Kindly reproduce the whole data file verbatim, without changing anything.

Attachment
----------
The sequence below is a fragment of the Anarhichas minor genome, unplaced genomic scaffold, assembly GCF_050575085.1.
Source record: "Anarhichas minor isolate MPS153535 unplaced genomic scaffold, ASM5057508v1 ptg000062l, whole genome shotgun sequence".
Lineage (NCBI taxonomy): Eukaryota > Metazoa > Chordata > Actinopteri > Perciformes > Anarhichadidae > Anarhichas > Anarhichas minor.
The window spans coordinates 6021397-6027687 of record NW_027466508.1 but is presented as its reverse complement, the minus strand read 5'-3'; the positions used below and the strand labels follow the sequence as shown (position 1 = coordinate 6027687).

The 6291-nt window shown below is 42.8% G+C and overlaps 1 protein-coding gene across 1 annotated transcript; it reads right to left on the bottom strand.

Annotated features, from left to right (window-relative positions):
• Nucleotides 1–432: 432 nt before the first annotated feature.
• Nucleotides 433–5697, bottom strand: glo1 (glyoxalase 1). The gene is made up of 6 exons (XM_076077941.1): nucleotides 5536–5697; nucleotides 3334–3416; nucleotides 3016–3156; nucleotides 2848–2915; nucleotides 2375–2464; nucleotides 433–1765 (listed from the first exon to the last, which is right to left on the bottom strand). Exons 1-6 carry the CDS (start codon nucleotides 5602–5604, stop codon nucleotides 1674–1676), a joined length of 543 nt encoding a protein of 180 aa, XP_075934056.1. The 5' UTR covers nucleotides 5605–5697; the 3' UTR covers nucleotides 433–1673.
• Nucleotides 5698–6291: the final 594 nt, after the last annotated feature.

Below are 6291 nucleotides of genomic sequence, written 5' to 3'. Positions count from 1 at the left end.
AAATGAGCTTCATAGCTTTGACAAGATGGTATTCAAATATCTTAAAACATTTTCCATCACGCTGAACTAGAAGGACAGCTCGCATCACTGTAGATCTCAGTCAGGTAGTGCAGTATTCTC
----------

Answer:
The sequence below is a fragment of the Anarhichas minor genome, unplaced genomic scaffold, assembly GCF_050575085.1.
Source record: "Anarhichas minor isolate MPS153535 unplaced genomic scaffold, ASM5057508v1 ptg000062l, whole genome shotgun sequence".
Lineage (NCBI taxonomy): Eukaryota > Metazoa > Chordata > Actinopteri > Perciformes > Anarhichadidae > Anarhichas > Anarhichas minor.
The window spans coordinates 6021397-6027687 of record NW_027466508.1 but is presented as its reverse complement, the minus strand read 5'-3'; the positions used below and the strand labels follow the sequence as shown (position 1 = coordinate 6027687).

The 6291-nt window shown below is 42.8% G+C and overlaps 1 protein-coding gene across 1 annotated transcript; it reads right to left on the bottom strand.

Annotated features, from left to right (window-relative positions):
• Nucleotides 1–432: 432 nt before the first annotated feature.
• Nucleotides 433–5697, bottom strand: glo1 (glyoxalase 1). The gene is made up of 6 exons (XM_076077941.1): nucleotides 5536–5697; nucleotides 3334–3416; nucleotides 3016–3156; nucleotides 2848–2915; nucleotides 2375–2464; nucleotides 433–1765 (listed from the first exon to the last, which is right to left on the bottom strand). Exons 1-6 carry the CDS (start codon nucleotides 5602–5604, stop codon nucleotides 1674–1676), a joined length of 543 nt encoding a protein of 180 aa, XP_075934056.1. The 5' UTR covers nucleotides 5605–5697; the 3' UTR covers nucleotides 433–1673.
• Nucleotides 5698–6291: the final 594 nt, after the last annotated feature.

Below are 6291 nucleotides of genomic sequence, written 5' to 3'. Positions count from 1 at the left end.
AAATGAGCTTCATAGCTTTGACAAGATGGTATTCAAATATCTTAAAACATTTTCCATCACGCTGAACTAGAAGGACAGCTCGCATCACTGTAGATCTCAGTCAGGTAGTGCAGTATTCTC